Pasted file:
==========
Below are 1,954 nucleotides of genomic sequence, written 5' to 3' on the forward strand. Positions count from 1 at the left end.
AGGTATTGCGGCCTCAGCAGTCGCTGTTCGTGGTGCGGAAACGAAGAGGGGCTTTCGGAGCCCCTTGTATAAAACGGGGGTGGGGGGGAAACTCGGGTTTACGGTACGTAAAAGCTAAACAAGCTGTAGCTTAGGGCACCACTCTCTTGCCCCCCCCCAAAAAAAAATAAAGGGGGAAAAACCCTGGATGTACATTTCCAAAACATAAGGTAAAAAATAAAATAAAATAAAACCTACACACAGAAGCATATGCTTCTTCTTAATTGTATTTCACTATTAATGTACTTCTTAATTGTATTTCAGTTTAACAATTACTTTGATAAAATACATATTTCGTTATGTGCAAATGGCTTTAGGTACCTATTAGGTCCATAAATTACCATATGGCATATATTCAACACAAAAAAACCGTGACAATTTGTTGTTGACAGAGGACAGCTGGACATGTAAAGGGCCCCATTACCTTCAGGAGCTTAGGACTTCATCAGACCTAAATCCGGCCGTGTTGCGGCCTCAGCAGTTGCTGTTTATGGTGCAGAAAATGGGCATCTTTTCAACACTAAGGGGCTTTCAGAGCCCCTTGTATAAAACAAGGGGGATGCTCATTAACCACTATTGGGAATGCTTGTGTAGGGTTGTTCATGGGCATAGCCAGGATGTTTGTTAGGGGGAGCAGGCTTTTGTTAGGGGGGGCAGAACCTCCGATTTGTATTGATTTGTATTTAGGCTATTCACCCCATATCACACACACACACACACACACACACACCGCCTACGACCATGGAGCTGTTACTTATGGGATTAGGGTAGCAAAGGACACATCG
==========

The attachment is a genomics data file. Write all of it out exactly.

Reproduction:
Below are 1,954 nucleotides of genomic sequence, written 5' to 3' on the forward strand. Positions count from 1 at the left end.
AGGTATTGCGGCCTCAGCAGTCGCTGTTCGTGGTGCGGAAACGAAGAGGGGCTTTCGGAGCCCCTTGTATAAAACGGGGGTGGGGGGGAAACTCGGGTTTACGGTACGTAAAAGCTAAACAAGCTGTAGCTTAGGGCACCACTCTCTTGCCCCCCCCCAAAAAAAAATAAAGGGGGAAAAACCCTGGATGTACATTTCCAAAACATAAGGTAAAAAATAAAATAAAATAAAACCTACACACAGAAGCATATGCTTCTTCTTAATTGTATTTCACTATTAATGTACTTCTTAATTGTATTTCAGTTTAACAATTACTTTGATAAAATACATATTTCGTTATGTGCAAATGGCTTTAGGTACCTATTAGGTCCATAAATTACCATATGGCATATATTCAACACAAAAAAACCGTGACAATTTGTTGTTGACAGAGGACAGCTGGACATGTAAAGGGCCCCATTACCTTCAGGAGCTTAGGACTTCATCAGACCTAAATCCGGCCGTGTTGCGGCCTCAGCAGTTGCTGTTTATGGTGCAGAAAATGGGCATCTTTTCAACACTAAGGGGCTTTCAGAGCCCCTTGTATAAAACAAGGGGGATGCTCATTAACCACTATTGGGAATGCTTGTGTAGGGTTGTTCATGGGCATAGCCAGGATGTTTGTTAGGGGGAGCAGGCTTTTGTTAGGGGGGGCAGAACCTCCGATTTGTATTGATTTGTATTTAGGCTATTCACCCCATATCACACACACACACACACACACACACACCGCCTACGACCATGGAGCTGTTACTTATGGGATTAGGGTAGCAAAGGACACATCG